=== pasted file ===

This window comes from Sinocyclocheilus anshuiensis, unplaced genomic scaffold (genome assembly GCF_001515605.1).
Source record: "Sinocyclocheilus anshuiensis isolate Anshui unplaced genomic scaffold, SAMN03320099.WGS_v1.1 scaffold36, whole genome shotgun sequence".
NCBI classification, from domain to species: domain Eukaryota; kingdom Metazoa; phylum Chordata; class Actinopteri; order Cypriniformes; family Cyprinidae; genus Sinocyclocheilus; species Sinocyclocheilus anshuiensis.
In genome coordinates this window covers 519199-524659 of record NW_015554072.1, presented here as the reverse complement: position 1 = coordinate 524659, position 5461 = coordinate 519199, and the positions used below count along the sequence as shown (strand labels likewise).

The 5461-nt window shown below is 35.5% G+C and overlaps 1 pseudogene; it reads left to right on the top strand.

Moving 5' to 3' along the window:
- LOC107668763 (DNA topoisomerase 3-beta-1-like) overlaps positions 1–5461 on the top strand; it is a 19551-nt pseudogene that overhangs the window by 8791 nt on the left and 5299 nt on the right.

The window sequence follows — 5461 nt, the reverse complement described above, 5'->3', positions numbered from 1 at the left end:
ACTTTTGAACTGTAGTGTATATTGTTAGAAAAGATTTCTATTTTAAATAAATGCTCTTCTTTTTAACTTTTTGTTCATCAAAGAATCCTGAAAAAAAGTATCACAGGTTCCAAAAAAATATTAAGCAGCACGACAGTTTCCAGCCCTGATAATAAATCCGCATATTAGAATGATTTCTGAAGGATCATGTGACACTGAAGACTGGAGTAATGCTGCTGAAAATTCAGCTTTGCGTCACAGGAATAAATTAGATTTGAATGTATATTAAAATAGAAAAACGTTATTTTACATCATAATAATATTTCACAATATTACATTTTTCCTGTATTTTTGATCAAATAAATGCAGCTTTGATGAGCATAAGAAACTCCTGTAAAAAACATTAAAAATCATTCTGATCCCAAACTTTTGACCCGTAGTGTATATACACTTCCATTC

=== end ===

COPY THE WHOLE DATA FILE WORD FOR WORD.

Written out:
This window comes from Sinocyclocheilus anshuiensis, unplaced genomic scaffold (genome assembly GCF_001515605.1).
Source record: "Sinocyclocheilus anshuiensis isolate Anshui unplaced genomic scaffold, SAMN03320099.WGS_v1.1 scaffold36, whole genome shotgun sequence".
NCBI classification, from domain to species: domain Eukaryota; kingdom Metazoa; phylum Chordata; class Actinopteri; order Cypriniformes; family Cyprinidae; genus Sinocyclocheilus; species Sinocyclocheilus anshuiensis.
In genome coordinates this window covers 519199-524659 of record NW_015554072.1, presented here as the reverse complement: position 1 = coordinate 524659, position 5461 = coordinate 519199, and the positions used below count along the sequence as shown (strand labels likewise).

The 5461-nt window shown below is 35.5% G+C and overlaps 1 pseudogene; it reads left to right on the top strand.

Moving 5' to 3' along the window:
- LOC107668763 (DNA topoisomerase 3-beta-1-like) overlaps positions 1–5461 on the top strand; it is a 19551-nt pseudogene that overhangs the window by 8791 nt on the left and 5299 nt on the right.

The window sequence follows — 5461 nt, the reverse complement described above, 5'->3', positions numbered from 1 at the left end:
ACTTTTGAACTGTAGTGTATATTGTTAGAAAAGATTTCTATTTTAAATAAATGCTCTTCTTTTTAACTTTTTGTTCATCAAAGAATCCTGAAAAAAAGTATCACAGGTTCCAAAAAAATATTAAGCAGCACGACAGTTTCCAGCCCTGATAATAAATCCGCATATTAGAATGATTTCTGAAGGATCATGTGACACTGAAGACTGGAGTAATGCTGCTGAAAATTCAGCTTTGCGTCACAGGAATAAATTAGATTTGAATGTATATTAAAATAGAAAAACGTTATTTTACATCATAATAATATTTCACAATATTACATTTTTCCTGTATTTTTGATCAAATAAATGCAGCTTTGATGAGCATAAGAAACTCCTGTAAAAAACATTAAAAATCATTCTGATCCCAAACTTTTGACCCGTAGTGTATATACACTTCCATTC